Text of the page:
The maker sankranti festival (around 2nd week of January) is a very popular festival of the temple. Large numbers of devotees throng the temple to pay their obeisance to the Goddess.
2. Honeymoon Island
Located 5km from Rambha jetty is also known as Barkuda Island. The beautiful island is surrounded by clear and turquoise blue waters of the lagoon. Watch out for the limbless lizard while on the island. The limbless lizard is different from a snake, the most visible external differentiation are that the lizard has eye lids, external ear openings and a notched tongue.
3. Breakfast Island
This pear-shaped island in the Rambha Bay lies between Badakuda and Somolo islands. It is also known as Shankuda (conch shaped) Island. The main attraction of the island is the bungalow constructed by the King of Khallikote.
4. Beacon Island
Located 3km away from Rambha, this island is the most photographed island of Chilika, so much so that it’s almost become the identity of the lagoon. The reason for being so is the small chamber accompanied by a conical pillar constructed on a submerged mass of rock in the lagoon is an architectural marvel and is very much visible from the Rambha Jetty. The pillar had a beacon on top hence the name. The then collector of Ganjam Mr. Snodgrass, of the East India Company, built it.
5. Somolo and Dumkudi islands
Situated in the central and southern sectors of the lake. Dolphins are often sighted along the waters of the Somolo Island. The Khallikote hill range provides a beautiful backdrop to Somolo Island.
6. Birds’ Island
Located 4 KM from the Rambha jetty this island, comprising of a small hillock with exposed hanging rocks as the name suggests, is home to large number of native avian species, during winter, migratory birds are also seen in the island. The huge man made dinosaur with its egg’s scattered across the entrance of the islands keeps the kids interested.
Literally meaning Reed Island. Most of the island remains submerged during the rainy season. It’s a protected bird sanctuary requires permission to visit. During the winters one can spot the Siberian Crane’s and Flamingoes amongst other exotic species of migratory and native birds. Make sure you take the permission from OTDC Bhubaneswar for it. The private boats aren’t allowed to the island, so one has to enlist the services of the OTDC to hire the boats to the sanctuary.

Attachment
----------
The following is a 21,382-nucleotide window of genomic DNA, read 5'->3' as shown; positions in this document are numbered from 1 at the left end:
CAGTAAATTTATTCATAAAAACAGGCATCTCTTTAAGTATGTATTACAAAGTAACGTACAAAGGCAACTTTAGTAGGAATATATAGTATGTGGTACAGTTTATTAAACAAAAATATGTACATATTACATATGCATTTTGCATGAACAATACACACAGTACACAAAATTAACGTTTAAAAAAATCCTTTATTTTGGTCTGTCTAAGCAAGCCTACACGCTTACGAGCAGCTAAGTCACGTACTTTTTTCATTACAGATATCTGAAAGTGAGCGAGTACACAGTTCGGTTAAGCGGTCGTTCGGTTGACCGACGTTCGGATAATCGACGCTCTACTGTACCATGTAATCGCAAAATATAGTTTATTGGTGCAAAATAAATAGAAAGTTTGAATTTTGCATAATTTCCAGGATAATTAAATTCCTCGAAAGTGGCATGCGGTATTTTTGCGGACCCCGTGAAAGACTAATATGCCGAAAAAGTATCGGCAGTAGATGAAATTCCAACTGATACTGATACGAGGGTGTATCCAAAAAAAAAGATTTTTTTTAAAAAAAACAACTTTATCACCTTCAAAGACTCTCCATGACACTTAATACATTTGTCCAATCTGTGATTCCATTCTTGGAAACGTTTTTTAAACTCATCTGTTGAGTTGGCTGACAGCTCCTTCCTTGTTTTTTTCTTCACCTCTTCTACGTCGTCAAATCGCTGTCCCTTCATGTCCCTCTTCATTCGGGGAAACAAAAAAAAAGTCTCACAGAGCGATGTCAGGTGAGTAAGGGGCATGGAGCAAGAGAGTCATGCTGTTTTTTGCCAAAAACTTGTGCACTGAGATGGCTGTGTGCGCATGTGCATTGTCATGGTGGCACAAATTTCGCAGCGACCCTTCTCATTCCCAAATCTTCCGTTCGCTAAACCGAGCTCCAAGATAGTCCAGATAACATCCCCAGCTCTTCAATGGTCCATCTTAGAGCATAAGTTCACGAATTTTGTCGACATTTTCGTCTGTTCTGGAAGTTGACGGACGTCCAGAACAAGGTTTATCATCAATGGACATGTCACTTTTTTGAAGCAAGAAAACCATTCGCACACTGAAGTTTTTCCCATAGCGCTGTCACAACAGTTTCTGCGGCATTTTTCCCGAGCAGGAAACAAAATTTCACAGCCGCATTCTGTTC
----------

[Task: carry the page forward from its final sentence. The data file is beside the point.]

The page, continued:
One can get a glimpse of the Flamingoes from the Chemonda Village- the village can accessed by boat from Balugaon.
Where to Stay
The best option is to stay at OTDC Panthanivas Barkul or Rambha – the location of both the Panthanivas is beautiful overlooking the Chilika Lagoon. However the cottages at Rambha Panthanivas are bigger and spacious cottages and have a beautiful view of the lagoon from the balcony. The Barkul Panthanivas has water sports facilities and a children’s park. Distance between Barkul and Rambha is 22KM, but the NH 5 road and the landscape makes driving a real pleasure.
The food at both the Panthanivas is very good try the crab masala and Khaenga Besara (Mullet fish cooked in mustard paste)
The best option is to log onto the OTDC website and book online.
Where to Eat
Both the Rambha and Barkul Panthanivas are very good options, the food is good here and reasonable.
Apart from OTDC Panthanivas the other options are –
Chilika Dhaba- located near Barkul Panthanivas- it’s famous for its crab and prawn curries. But it’s a bit over hyped, the rates are reasonable nonetheless.
Narayani Restaurant –Located near Barkul Panthanivas along the NH5 is also a good option
Beera Dhaba- located on the NH5, 2-3 KM further from Rambha towards Berhampur along the highway adjacent to the HP Petrol pump- the dhaba run by Sardarji serves mouth watering vegetarian dishes and chicken. Try the dal tadka, palak paneer and chicken masala. They also serve prawn and fish cooked in amritsari style. Though the food is good it scores low on ambience and is a bit unhygienic but it’s worth a try.
Nearest airport is Bhubaneswar.
The nearest airport is Bhubaneswar and the nearest railway station is Balugaon. Many trains along the Howrah- Chennai route have stop over at Balugaon.
Alternatively buses ply regularly from Bhubaneswar and Cuttack – Barmunda and Badambadi bus stand respectively to Behrampur. For Barkul alight at Balugaon and hire an auto. For Rambha alight a bit further ahead at Keshpur and take an auto to Rambha Panthanivas.
One can hire the boats for sightseeing through OTDC, alternatively if you are hiring a private boat make sure you put on your bargaining cap and chalk out the destinations clearly. The reference point is for a one and half hour boat ride the price varies from Rs.800- Rs.1000.
Make sure the boats have life jackets
Don’t get fleeced by locals trying to sell pearls. Those are all fake even though they open the shell in front of you.
There is no scope for shopping here apart from freshly caught fish at the Balugaon market and some cane furniture or decorative items from Banapur.
Being a coastal area the temperature doesn’t vary too much but the summers can be very humid. Best time to visit the lagoon is during the winters but make sure you book the OTDC Panthanivas well in advance. Though the winters are the preferred time to visit because of the migratory birds. Chilika during the monsoon is magical and exudes a different charm altogether.
Payment to Panthanivas is preferred in cash mode (though the room booking can be done online), both Barkul and Rambha have branches and ATM’s of SBI and other banks.